But the convoy could have borne with all that, hauled the water and doled it out, if only those pigs, after slurping up the water, didn’t ask to go to the toilet. So here’s the way it all works out: if you don’t give them water for the day, then they don’t ask to go to the toilet. Give them water once, and the go to the toilet once; take pity on them and give them water twice – and they just go to the toilet twice. So it’s pure and simple common sense: just don’t give them anything to drink.
After all, the guards are already working hard enough. Expecting them to guard the prisoners twice a day while they line up in a long procession to use one little toilet is really asking too much.
And in spite of that, you still couldn’t make [the prisoners] happy. In spite of that, some old sandpiper or other would begin to cry half an hour later and ask to go to the toilet, and, of course, he wouldn’t be allowed to go, and then he would soil himself right there in the compartment, and once again that meant trouble for the private first class: the prisoner had to be forced to pick it up in his hands and carry it away.
Naturally, conditions didn’t exactly improve once the prisoners had arrived at their destination. In the camps, prisoners were forced to work such long hours that they frequently didn’t even have enough time to sleep. The pitiful food rations might have been barely sufficient for people living a sedentery life, but were totally inadequate for people who spent all day doing hard physical labour. In the harsh Siberian winter, they often had to make do with thin, threadbare jackets.
The death-toll was enormous, but that was all right with the Soviet officials. After all, what does it matter if some enemies of the people and some common criminals die? What does matter is getting all you can from their labour power. As Naftaly Frenkel, one of the chief architects of the Gulag system put it: “We have to squeeze everything out of a prisoner in the first three months – after that we don’t need him any more.” The goal was not to reform prisoner, but merely to exploit them as slave labour. And in the process, they were far crueller than any supposed capitalist exploiter, or even the slavemasters of old. An ordinary slavemaster would at least treat his slaves well enough to preserve their capital value for many years, but the Gulag system had no such compunctions.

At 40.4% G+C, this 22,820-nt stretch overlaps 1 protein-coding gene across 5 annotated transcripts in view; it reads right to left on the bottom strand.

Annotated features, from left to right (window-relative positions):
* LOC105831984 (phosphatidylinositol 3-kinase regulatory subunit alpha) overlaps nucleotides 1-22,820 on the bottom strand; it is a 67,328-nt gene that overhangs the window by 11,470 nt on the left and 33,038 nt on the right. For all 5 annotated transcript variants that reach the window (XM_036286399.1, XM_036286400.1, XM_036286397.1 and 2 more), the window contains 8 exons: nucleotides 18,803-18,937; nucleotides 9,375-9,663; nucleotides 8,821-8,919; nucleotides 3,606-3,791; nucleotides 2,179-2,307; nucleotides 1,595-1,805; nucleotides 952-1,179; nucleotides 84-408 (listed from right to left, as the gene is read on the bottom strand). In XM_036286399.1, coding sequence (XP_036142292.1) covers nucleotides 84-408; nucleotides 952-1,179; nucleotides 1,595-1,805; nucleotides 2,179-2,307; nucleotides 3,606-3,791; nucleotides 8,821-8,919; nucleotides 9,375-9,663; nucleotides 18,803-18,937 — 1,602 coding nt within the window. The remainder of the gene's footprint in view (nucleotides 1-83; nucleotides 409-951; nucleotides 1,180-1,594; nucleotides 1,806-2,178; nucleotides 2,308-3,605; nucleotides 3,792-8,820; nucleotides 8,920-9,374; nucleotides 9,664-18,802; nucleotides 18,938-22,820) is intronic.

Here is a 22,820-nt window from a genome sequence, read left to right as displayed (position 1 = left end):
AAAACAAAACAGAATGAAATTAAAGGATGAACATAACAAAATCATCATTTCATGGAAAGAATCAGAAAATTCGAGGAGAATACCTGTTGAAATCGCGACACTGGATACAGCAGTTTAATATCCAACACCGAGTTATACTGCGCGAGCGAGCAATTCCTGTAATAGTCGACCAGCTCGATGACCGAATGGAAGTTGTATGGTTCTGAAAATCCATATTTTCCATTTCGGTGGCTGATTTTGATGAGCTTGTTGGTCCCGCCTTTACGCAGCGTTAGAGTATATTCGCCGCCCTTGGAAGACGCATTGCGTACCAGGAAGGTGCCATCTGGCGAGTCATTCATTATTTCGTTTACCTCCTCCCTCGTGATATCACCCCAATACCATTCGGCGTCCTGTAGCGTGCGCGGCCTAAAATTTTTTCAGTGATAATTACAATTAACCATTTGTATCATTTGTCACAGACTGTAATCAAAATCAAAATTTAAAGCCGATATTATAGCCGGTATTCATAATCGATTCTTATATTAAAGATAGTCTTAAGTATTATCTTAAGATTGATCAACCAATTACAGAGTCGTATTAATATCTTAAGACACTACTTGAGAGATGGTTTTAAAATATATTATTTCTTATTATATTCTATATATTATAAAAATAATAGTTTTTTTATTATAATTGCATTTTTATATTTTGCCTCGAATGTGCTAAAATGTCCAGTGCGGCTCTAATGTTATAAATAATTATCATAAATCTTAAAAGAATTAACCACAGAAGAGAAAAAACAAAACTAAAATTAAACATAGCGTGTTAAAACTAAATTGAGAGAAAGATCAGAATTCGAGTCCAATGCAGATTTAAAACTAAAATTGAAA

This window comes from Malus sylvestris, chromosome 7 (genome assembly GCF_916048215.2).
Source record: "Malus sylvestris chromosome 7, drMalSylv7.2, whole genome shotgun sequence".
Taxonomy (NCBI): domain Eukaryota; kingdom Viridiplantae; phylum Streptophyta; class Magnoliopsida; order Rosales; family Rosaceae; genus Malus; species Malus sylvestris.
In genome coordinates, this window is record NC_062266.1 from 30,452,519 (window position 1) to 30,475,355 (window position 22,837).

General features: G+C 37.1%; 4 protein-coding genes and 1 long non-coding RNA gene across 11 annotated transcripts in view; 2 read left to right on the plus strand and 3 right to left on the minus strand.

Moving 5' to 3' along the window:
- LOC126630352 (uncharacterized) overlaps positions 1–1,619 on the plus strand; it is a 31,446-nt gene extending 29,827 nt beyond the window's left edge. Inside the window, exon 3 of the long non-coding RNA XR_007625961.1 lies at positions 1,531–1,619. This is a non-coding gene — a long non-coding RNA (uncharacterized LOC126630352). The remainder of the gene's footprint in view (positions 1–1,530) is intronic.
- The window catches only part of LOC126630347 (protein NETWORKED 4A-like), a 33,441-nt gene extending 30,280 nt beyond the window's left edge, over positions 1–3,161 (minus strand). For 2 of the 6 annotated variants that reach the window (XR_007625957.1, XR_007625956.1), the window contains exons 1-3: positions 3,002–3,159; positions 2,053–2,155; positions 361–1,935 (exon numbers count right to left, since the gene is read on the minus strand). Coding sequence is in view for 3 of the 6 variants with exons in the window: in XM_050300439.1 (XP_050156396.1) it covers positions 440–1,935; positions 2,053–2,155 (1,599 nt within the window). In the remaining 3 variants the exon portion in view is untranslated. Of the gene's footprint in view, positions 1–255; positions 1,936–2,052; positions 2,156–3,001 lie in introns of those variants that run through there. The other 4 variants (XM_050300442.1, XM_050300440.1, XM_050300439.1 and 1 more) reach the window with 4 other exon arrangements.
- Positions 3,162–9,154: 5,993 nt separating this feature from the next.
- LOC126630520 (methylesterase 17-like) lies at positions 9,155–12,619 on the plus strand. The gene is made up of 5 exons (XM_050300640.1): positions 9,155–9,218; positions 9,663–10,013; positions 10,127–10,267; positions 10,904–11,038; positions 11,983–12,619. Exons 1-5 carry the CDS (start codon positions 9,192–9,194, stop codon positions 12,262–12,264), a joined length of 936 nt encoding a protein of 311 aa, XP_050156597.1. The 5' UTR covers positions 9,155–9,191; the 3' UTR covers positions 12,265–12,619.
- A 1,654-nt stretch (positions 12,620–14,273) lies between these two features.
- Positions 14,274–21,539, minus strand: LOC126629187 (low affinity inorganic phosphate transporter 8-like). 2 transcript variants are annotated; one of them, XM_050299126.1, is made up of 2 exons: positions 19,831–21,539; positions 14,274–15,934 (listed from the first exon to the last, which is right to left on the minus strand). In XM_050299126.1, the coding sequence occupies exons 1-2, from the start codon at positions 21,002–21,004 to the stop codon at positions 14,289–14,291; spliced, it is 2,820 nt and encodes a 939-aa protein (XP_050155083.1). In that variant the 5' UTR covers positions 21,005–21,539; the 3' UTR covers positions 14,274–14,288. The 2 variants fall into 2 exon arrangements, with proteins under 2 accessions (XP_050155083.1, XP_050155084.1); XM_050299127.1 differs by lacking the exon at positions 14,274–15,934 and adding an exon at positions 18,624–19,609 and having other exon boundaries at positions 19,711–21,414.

What makes this all the more tragic is that the Gulag system never managed to operate cost-effectively. Although many projects and products we accomplished with this great force of slave labourers, the costs of transporting, guarding, supervising, housing, and feeding the prisoners greatly exceeded the value of what they produced. It would have been cheaper – and perhaps less inhumane – to just put a bullet through the heads of those suspected of ideological dissension.
The Gulag Archipelago is not a fun book. Reading it is a tour de force of the ugliest aspects of human society. At the same time, it is a compelling read and I found myself driven to read on, both by Solzhenitsyn lively prose (he didn’t win a Nobel Prize in Literature for nothing) and the weight of the subject matter. Unlike when Solzhenitsyn was writing, the Gulag system no longer exists today, but that doesn’t mean that something like it – or something even worse – can’t arise in the future. The Gulag Archipelago is not just a document about the past, it is also a warning to the future. And if keeping alive the memory of this book makes the return of a Gulag-like system even slightly less likely, reading The Gulag Archipelago will have been worth it.